March 2012 Newsletter

Sisters Athletic Club
March 2012

Featured Club Member
Conrad Weiler

Conrad has been a member of SAC since 2003. He is dedicated to fitness and works out five days a week. He attends Q-Club class on Tuesday and Thursday and Water Aerobics on Monday, Wednesday and Fridays.Conrad has lived in Camp Sherman for 17 years. He and his wife Joan have been married for 53 years. Before moving to Oregon they lived in Santa Barbara, CA. They spent many summers camping at Camp Sherman and decided to make it their home upon retiring. During their years in Santa Barbara, Conrad taught biology at community colleges in Los Angeles and at Santa Barbara City College. He was also a genetics researcher at City of Hope Medical Center.
Conrad has four daughters and four grandchildren. He is a Marine Corps Veteran and served during the Korean War. He is a graduate of Farleigh Dickinson College of NJ and has a Masters of Science Degree from
USC. Conrad is very active in the Sisters community participating in the Sisters Area Photography Club, Sisters Area Historical Society and the McIntosh Users Group Computer Club.
We are so happy to have Conrad as a member and are proud of his dedication and hard work.

Featured Staff Member
Jim Holcomb

Jim has worked at SAC for ten years. He teaches Q-Club class and is a favorite amongst his personal training clients. Jim has lived in Sisters for 12 years. Jim and his wife Jeanne have been married for 44 years. Before moving to Sisters they spent 29 years in Alaska living in areas that to most people would seem uninhabitable. They lived in Point Barrow Alaska which is the northern most point in the United States. They also lived in St. Michael and north of the Arctic Circle in Kotzebue. Along with their children they lived in wooden cabins with no running water or toilets. Food was brought in once a year and mail was flown in three times a week. During these years Jim was a schoolteacher and coached basketball, track and cross country. He also spent seven years working as an air traffic controller in Homer Alaska. Beginning in 1980 Jim and his family spent their summers in Sisters and decided this would be the place to retire.
When not at the club you may see Jim running, mountain biking, backpacking, kayaking or playing tennis. Jim is a true asset to the Sisters Athletic Club and brings a wealth of knowledge to our members and those who have had a chance to work with him.

New Season, New Focus
By Garret Caster

For many central Oregonians the start of spring is cause to stash the stationary bike and dust off the trail shoes. As shards of Spring pierce through winter winds our interests shift. Whether it be a spring marathon or a low key hike that doesn’t require one to don snowshoes, the spring yields more than just a change in temperature. With the trails, rivers and golf greens calling, what happens to the time dedicated to the gym? I cannot argue with those who protest the use of a treadmill in favor of hitting the trails and soaking up rays. However, there are areas in which our great Oregon wilderness lacks in fitness provisions. I suppose you could chop down a tree or carry boulders around instead of lifting weights, but that could prove to be inconvenient. The winter can be a tough place for UV junkies who live for the summer sun. A level of “gym resentment” can build when the weather dictates your hobbies and we are forced inside. There are a great many reasons why individuals tend to stray from indoor exercise during the spring and summer. I can’t say I blame anyone who adopts that mentality. Despite feelings of gym mutiny, it is important to remember that when it comes to fitness and health, balance is of upmost importance. Indoor exercise such as weight training, yoga, swimming, and class style exercise are just as important and beneficial as anything you could do outside. Although you might dedicate more of the spring and summer hours to activities outside, budgeting time to get in the gym can prove crucial in maintaining or improving your health even as you stay active outdoors. I’d like to suggest that you get outside but not abandon regular fitness activities at the club. The gym can offer a consistency in training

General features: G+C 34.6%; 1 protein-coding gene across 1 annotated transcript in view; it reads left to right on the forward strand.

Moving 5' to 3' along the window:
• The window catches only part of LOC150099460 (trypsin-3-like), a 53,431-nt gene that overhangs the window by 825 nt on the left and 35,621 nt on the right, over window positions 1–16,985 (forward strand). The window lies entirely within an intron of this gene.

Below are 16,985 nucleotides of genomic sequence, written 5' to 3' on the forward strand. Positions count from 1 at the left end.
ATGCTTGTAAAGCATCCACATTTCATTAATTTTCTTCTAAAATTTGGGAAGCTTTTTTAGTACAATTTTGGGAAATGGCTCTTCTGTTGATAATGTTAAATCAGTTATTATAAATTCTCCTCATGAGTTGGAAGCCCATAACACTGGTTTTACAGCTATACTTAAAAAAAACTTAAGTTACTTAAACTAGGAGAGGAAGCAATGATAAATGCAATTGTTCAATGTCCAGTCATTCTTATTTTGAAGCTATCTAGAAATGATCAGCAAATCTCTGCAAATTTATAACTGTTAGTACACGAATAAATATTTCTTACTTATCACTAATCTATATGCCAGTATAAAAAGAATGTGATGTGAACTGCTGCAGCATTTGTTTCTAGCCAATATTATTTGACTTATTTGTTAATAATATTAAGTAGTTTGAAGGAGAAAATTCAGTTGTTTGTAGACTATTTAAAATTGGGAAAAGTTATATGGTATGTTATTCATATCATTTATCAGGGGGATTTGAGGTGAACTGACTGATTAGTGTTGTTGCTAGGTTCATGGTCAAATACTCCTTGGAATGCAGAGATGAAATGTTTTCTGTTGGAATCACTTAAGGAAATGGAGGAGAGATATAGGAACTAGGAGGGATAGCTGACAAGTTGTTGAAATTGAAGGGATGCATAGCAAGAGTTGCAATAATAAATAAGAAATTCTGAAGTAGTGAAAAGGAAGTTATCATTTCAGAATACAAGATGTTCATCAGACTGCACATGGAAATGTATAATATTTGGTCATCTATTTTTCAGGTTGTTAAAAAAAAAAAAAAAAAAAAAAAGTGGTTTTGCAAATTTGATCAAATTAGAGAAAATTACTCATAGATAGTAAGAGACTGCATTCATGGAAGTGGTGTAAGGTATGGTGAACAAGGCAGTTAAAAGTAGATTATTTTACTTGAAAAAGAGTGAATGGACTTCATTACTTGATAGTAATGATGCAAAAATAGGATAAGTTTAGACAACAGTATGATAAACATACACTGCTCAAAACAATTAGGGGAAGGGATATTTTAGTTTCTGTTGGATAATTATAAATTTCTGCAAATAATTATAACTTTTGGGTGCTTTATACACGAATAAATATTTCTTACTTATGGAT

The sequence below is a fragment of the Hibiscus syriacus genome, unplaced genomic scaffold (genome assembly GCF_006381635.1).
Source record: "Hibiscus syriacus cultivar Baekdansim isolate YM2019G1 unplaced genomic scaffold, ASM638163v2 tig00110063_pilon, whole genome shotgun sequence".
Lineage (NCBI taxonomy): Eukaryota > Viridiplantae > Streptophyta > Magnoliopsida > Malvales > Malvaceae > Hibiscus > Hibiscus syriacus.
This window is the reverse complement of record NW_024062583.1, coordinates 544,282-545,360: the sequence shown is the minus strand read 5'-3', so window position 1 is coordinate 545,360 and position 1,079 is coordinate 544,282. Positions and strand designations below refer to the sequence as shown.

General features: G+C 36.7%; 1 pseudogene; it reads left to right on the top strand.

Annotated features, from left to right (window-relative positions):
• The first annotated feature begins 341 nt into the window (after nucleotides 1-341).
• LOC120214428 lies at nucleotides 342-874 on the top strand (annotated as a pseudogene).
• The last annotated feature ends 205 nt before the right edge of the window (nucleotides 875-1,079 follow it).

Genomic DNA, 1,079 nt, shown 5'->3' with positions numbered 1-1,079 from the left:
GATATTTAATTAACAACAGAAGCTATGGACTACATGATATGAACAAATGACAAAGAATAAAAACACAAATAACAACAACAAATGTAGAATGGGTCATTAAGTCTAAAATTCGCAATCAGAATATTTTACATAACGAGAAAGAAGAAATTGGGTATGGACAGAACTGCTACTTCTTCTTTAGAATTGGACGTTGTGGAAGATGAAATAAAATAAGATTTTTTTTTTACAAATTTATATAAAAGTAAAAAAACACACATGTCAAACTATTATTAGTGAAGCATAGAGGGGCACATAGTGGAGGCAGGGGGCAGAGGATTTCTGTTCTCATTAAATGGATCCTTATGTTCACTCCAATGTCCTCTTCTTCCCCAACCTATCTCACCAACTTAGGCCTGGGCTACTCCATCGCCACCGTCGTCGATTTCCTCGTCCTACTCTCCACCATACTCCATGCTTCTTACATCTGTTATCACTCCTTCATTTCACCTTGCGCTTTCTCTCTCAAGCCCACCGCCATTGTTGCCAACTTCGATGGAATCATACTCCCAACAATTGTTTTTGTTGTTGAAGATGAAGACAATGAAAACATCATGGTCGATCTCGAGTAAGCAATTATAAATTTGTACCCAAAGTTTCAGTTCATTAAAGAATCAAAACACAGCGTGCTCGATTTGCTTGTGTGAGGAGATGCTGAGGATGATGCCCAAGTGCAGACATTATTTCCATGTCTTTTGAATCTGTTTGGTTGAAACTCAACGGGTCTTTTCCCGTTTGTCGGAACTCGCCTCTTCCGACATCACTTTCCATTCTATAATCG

and fitness that can be difficult to replicate with outdoor sports. Change is paramount to
progression in our health, as an athlete and as an individual. Just as important as change, balance is what allows us to sustain those changes. Try finding half an hour to sneak in weight training before heading out fly fishing, or going to yoga after your morning mountain bike ride.
As we approach the shift in seasons, I will be undergoing a shift of my own. I will soon be leaving Sisters to pursue a long awaited endeavor in my education. I am starting Paramedic school this spring where I hope to further my ability and passion for helping others. I will be leaving with an abundant supply of happy and genuine memories made wholly possible by the people I have met here. The relationships and experiences I have gained as a member of the Sisters community are ones I won’t soon forget. Thank you.

Tate’s Tidbits

Do you love to backpack? Would you like to learn more about lightweight backpacking?
Summer is not far away and that means backpacking season will be here soon. Join us at the club on Wednesday, March 21st at 6:45pm to hear and share great tips on how to have a positive and fun backpacking experience. Bring your gear, a few friends (non members welcome) and your ideas. This will be an informal gathering to talk about backpacking trails, gear websites, and to share ideas about hiking philosophy. Paula Berry, who hiked the Pacific Trail last summer, will be our host. If you would like additional information please contact Paula at 541-549-4842.